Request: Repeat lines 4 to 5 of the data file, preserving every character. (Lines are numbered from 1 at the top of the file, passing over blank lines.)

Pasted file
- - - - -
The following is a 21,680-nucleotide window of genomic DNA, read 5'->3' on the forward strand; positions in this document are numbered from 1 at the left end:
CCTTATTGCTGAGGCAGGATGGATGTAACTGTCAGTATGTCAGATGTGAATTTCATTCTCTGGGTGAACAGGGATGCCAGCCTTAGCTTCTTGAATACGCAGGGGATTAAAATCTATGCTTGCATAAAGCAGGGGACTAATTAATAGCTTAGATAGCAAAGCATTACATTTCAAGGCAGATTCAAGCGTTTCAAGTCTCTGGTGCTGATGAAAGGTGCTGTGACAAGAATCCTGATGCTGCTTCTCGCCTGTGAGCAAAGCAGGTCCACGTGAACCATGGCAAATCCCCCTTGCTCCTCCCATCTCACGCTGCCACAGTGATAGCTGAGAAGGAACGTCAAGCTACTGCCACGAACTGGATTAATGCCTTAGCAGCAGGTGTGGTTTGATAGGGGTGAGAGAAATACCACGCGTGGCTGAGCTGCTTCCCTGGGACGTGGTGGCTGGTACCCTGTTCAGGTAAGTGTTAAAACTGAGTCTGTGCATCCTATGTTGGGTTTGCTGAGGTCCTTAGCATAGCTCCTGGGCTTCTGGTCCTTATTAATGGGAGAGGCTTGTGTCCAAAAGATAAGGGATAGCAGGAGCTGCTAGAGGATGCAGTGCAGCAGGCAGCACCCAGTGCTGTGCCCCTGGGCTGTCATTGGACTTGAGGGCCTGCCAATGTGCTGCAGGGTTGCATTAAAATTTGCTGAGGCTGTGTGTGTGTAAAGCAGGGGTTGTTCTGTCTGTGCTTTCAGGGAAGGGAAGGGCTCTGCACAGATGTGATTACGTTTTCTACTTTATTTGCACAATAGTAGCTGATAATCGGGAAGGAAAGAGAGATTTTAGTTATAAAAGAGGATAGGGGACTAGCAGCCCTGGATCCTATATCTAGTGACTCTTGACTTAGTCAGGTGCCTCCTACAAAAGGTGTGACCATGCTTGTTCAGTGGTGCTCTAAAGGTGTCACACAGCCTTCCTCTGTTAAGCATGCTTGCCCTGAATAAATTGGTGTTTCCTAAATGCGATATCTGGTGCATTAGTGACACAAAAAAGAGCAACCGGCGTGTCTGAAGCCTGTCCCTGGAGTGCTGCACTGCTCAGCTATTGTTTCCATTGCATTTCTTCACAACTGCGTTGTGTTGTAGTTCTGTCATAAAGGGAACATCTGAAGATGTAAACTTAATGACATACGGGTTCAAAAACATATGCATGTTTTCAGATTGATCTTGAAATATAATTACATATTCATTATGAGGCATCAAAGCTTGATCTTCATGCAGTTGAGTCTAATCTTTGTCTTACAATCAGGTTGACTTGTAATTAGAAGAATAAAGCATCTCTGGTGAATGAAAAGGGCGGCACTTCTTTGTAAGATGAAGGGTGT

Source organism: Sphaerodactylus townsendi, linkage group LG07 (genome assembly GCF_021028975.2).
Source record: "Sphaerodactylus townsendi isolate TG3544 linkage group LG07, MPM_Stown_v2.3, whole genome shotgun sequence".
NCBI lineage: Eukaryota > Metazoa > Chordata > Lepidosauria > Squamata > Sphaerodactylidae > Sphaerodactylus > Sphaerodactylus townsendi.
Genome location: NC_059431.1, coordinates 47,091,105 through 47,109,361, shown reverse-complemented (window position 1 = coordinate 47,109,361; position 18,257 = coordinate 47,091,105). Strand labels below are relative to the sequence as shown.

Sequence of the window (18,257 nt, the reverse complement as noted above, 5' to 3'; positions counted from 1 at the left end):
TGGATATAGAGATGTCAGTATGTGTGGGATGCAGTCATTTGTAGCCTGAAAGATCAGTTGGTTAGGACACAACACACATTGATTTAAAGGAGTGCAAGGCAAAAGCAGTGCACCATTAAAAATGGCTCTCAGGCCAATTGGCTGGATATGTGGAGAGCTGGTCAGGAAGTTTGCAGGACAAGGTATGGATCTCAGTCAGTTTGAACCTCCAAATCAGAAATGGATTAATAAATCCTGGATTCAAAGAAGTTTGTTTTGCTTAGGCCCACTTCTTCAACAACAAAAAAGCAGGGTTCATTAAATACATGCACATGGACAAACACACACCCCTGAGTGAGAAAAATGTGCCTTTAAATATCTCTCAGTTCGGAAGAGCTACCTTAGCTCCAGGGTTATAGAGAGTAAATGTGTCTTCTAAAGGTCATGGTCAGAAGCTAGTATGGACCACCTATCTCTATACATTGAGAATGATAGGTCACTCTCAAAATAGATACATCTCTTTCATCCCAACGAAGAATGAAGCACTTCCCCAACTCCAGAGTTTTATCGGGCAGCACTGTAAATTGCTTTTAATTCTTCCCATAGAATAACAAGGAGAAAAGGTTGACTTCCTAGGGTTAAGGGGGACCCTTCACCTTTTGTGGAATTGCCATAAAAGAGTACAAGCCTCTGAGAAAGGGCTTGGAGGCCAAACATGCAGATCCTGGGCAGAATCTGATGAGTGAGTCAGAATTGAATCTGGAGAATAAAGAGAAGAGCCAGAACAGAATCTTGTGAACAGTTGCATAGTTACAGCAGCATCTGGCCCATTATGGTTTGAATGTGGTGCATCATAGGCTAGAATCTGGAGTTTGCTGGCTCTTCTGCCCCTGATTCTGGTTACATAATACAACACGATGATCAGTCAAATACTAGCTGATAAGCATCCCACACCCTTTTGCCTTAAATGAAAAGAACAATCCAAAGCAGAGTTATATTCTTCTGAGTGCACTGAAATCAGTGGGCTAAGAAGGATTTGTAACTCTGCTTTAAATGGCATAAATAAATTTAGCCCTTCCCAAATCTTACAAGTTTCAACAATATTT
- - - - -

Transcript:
Source record: "Sphaerodactylus townsendi isolate TG3544 linkage group LG07, MPM_Stown_v2.3, whole genome shotgun sequence".
NCBI lineage: Eukaryota > Metazoa > Chordata > Lepidosauria > Squamata > Sphaerodactylidae > Sphaerodactylus > Sphaerodactylus townsendi.